A: Don’t you believe in democracy? Would you rather live in a totalitarian country?
B: I would rather live in a country whose citizens are capable of intelligent discourse. But I don’t believe any such country exists.
A: Perhaps. But haven’t you heard the quote that democracy might not be the best government, but it is better than any of the alternatives?
B: Winston Churchill. I believe the exact quote is “Democracy is the worst form of government except for all those others that have been tried.”
A: Thank you. Exactly. Democracy has flaws, of course. But it is the best that we have.
B: I prefer to look at politics in cynical and reductionist terms.
A: Why am I not surprised?
B: Because you know me too well. Bear with me a moment. Humans are primates. Primates are social hierarchical animals. Animals in social hierarchies usually defer to other animals in positions of power and influence. The most obvious example of this is the family. Children, who are young and ignorant and helpless, have no choice but to defer to their parents, who are the most powerful and influential beings in their lives.
A: Did your mother love you?
B: Cheap shot.
A: I take what I can get.
B: Get this: the president of the United States is often referred to as the most powerful man alive. Being the most powerful man alive, he exists at the pinnacle of a social hierarchy, and he has people — Secret Service agents — who are sworn to sacrifice their lives, if called upon to do so, in order to save his.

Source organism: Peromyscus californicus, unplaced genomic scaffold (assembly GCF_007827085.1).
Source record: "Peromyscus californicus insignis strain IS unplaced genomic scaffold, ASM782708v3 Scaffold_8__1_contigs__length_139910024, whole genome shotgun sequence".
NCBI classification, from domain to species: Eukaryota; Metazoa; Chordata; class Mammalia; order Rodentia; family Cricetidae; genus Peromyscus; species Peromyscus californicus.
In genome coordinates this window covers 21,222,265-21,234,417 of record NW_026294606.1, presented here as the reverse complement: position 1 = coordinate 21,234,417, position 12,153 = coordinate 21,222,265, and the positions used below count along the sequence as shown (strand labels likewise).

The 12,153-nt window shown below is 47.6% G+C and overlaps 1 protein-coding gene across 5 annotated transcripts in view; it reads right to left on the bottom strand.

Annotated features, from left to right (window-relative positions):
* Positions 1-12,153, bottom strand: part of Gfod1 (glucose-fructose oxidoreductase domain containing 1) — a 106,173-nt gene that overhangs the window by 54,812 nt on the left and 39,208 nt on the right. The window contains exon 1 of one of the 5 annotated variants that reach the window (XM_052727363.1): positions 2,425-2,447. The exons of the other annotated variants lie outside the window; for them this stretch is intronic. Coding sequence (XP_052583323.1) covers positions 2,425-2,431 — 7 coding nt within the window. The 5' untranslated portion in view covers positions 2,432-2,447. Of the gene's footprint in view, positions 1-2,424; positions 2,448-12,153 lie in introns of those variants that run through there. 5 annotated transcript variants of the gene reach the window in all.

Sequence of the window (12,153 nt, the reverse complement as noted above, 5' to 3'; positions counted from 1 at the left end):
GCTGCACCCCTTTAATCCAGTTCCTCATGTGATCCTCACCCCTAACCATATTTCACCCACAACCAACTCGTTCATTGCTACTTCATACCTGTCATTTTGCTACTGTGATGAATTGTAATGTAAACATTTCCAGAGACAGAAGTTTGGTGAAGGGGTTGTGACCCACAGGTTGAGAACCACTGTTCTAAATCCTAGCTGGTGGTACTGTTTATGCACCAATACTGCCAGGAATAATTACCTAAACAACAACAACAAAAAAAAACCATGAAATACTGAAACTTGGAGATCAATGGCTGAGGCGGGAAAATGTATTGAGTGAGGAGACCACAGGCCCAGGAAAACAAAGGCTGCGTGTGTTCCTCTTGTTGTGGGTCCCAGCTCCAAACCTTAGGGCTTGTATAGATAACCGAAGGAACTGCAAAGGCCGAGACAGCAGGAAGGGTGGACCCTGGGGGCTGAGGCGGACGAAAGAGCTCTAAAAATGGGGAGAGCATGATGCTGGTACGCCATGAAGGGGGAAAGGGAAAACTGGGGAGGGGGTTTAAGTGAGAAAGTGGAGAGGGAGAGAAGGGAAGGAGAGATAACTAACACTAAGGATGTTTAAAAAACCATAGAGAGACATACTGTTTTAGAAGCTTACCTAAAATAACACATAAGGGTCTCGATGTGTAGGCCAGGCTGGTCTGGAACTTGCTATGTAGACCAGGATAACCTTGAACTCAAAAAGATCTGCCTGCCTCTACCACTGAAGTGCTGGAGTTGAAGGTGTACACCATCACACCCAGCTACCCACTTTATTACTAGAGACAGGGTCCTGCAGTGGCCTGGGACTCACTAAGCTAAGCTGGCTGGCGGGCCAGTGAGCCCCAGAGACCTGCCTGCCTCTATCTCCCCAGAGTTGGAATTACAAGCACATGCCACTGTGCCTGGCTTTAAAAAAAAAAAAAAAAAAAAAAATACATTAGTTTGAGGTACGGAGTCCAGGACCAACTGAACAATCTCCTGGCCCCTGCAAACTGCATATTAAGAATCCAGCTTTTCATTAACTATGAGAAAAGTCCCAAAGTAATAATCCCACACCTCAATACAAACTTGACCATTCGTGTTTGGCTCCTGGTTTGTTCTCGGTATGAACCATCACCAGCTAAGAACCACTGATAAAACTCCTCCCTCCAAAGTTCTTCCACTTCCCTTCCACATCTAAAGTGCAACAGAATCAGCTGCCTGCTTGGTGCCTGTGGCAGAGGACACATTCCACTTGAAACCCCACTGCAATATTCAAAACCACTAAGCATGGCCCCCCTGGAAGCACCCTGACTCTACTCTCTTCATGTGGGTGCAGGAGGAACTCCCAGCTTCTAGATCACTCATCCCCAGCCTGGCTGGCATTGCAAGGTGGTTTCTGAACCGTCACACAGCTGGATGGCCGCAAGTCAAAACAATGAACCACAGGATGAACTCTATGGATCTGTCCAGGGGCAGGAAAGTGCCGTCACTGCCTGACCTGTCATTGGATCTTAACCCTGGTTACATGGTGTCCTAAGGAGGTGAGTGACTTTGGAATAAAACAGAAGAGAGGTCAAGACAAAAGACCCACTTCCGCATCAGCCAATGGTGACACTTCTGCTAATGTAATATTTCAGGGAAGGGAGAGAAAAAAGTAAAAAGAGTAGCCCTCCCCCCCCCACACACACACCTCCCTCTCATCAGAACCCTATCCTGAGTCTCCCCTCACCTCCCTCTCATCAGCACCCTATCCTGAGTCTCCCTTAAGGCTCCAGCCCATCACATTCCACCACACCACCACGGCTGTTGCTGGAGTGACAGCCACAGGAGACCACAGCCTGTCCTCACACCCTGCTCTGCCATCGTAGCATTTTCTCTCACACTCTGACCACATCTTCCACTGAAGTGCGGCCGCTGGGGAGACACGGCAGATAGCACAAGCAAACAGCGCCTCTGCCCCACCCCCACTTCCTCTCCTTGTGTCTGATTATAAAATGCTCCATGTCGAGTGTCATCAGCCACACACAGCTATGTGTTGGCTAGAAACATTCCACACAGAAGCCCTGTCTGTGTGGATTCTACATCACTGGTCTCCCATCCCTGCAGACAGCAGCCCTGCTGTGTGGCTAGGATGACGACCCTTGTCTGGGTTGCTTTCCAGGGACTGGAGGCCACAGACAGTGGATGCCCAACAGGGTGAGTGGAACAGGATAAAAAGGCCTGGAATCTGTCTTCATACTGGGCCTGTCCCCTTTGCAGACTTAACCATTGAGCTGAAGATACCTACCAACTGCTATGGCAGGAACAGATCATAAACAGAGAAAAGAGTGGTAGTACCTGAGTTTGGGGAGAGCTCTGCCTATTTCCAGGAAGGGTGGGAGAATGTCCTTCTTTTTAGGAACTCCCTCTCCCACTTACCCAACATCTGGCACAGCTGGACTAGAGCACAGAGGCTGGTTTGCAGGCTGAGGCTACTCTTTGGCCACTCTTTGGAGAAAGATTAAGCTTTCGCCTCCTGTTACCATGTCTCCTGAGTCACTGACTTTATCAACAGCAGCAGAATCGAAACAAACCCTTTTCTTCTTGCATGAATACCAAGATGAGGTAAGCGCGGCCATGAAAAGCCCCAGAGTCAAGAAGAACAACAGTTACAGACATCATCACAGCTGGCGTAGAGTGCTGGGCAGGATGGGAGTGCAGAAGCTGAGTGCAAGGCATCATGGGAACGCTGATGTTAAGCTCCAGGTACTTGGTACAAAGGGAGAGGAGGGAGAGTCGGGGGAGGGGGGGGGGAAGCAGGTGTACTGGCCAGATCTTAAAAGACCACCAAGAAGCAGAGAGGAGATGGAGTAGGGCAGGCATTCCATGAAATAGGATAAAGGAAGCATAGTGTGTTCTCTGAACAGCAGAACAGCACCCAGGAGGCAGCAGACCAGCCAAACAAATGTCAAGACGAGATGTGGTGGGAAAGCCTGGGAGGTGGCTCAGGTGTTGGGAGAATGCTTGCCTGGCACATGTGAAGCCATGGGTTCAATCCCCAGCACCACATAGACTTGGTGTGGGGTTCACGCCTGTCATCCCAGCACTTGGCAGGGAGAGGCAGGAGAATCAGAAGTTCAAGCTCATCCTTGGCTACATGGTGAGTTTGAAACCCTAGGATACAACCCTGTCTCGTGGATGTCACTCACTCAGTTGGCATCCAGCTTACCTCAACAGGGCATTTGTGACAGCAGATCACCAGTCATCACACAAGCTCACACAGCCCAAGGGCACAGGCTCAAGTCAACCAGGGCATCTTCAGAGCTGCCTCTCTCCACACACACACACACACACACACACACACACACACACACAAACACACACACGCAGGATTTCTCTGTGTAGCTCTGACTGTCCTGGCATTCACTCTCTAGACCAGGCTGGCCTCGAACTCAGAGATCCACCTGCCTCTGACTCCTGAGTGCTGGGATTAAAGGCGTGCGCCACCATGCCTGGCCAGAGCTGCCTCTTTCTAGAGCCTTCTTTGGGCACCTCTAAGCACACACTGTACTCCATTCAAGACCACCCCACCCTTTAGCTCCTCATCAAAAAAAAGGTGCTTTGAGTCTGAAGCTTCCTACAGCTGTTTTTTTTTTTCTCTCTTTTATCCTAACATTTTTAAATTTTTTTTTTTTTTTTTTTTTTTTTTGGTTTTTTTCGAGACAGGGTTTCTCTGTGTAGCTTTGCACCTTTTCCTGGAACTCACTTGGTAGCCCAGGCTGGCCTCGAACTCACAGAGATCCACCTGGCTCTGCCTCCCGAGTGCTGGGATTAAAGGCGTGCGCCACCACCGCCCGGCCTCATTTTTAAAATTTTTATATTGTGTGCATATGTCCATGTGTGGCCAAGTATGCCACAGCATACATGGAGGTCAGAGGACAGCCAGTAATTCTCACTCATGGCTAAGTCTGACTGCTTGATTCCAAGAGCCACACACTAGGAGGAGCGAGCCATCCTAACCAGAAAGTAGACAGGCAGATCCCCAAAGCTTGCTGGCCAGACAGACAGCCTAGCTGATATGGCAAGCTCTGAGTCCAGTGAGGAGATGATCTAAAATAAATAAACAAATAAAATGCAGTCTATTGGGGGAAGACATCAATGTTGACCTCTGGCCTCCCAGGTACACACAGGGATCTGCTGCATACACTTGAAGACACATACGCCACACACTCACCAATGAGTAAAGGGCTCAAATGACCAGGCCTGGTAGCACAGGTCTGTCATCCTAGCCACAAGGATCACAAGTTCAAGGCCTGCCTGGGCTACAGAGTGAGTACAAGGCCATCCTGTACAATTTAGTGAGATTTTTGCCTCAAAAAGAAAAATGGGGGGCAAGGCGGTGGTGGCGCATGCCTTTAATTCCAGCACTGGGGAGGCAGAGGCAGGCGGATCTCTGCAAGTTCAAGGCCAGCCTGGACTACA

A: Power has its privileges.
B: Indeed it does. And we, as citizens, are also called upon to heed his words and to support him and the decisions that he makes.
A: We don’t have to support the decisions that he makes: we can disagree with him.
B: But beyond that, we can do nothing.
A: We can vote him out of office.
B: And so the cycle begins again. Let me put it in stark terms: in America, every four years, we are given the freedom to choose the alpha male. And after we make our choice the only thing we can do is watch what he does.
A: You make it sound like we are just passive participants in the political process.
B: Prove to me that we aren’t.
A: But don’t you hope for a change?
B: Hope is not an action and change is but a buzzword. And hoping for a thing does not make it so.
A: I hope that one day you can be happy.
B: So do I. But at times I do not believe it is possible for self-conscious primates to be happy. Maybe that’s why we created religion.
A: Which often takes the form of a political hierarchy.
B: Such as the Catholic Church.
A: Right. And the Pope?
B: The father of the church.